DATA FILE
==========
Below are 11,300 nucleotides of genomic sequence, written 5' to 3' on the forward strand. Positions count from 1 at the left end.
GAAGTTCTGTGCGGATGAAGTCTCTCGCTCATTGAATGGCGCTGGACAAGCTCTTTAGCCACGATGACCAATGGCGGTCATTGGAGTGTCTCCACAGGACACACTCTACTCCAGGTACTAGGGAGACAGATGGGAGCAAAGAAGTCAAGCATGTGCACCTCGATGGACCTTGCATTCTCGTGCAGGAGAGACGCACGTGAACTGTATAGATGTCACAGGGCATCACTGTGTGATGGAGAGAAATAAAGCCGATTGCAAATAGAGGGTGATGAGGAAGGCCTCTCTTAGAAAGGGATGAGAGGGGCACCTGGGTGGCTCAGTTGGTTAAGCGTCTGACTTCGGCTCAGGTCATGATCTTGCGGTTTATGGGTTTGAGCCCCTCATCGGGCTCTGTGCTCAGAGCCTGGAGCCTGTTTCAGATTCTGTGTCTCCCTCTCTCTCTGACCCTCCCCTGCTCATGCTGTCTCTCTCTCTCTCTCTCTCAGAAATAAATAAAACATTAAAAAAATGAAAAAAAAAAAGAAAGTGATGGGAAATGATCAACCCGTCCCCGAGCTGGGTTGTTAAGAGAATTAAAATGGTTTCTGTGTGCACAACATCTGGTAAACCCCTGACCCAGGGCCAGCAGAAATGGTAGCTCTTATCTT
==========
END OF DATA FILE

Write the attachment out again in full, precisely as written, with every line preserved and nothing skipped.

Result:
Below are 11,300 nucleotides of genomic sequence, written 5' to 3' on the forward strand. Positions count from 1 at the left end.
GAAGTTCTGTGCGGATGAAGTCTCTCGCTCATTGAATGGCGCTGGACAAGCTCTTTAGCCACGATGACCAATGGCGGTCATTGGAGTGTCTCCACAGGACACACTCTACTCCAGGTACTAGGGAGACAGATGGGAGCAAAGAAGTCAAGCATGTGCACCTCGATGGACCTTGCATTCTCGTGCAGGAGAGACGCACGTGAACTGTATAGATGTCACAGGGCATCACTGTGTGATGGAGAGAAATAAAGCCGATTGCAAATAGAGGGTGATGAGGAAGGCCTCTCTTAGAAAGGGATGAGAGGGGCACCTGGGTGGCTCAGTTGGTTAAGCGTCTGACTTCGGCTCAGGTCATGATCTTGCGGTTTATGGGTTTGAGCCCCTCATCGGGCTCTGTGCTCAGAGCCTGGAGCCTGTTTCAGATTCTGTGTCTCCCTCTCTCTCTGACCCTCCCCTGCTCATGCTGTCTCTCTCTCTCTCTCTCTCAGAAATAAATAAAACATTAAAAAAATGAAAAAAAAAAAGAAAGTGATGGGAAATGATCAACCCGTCCCCGAGCTGGGTTGTTAAGAGAATTAAAATGGTTTCTGTGTGCACAACATCTGGTAAACCCCTGACCCAGGGCCAGCAGAAATGGTAGCTCTTATCTT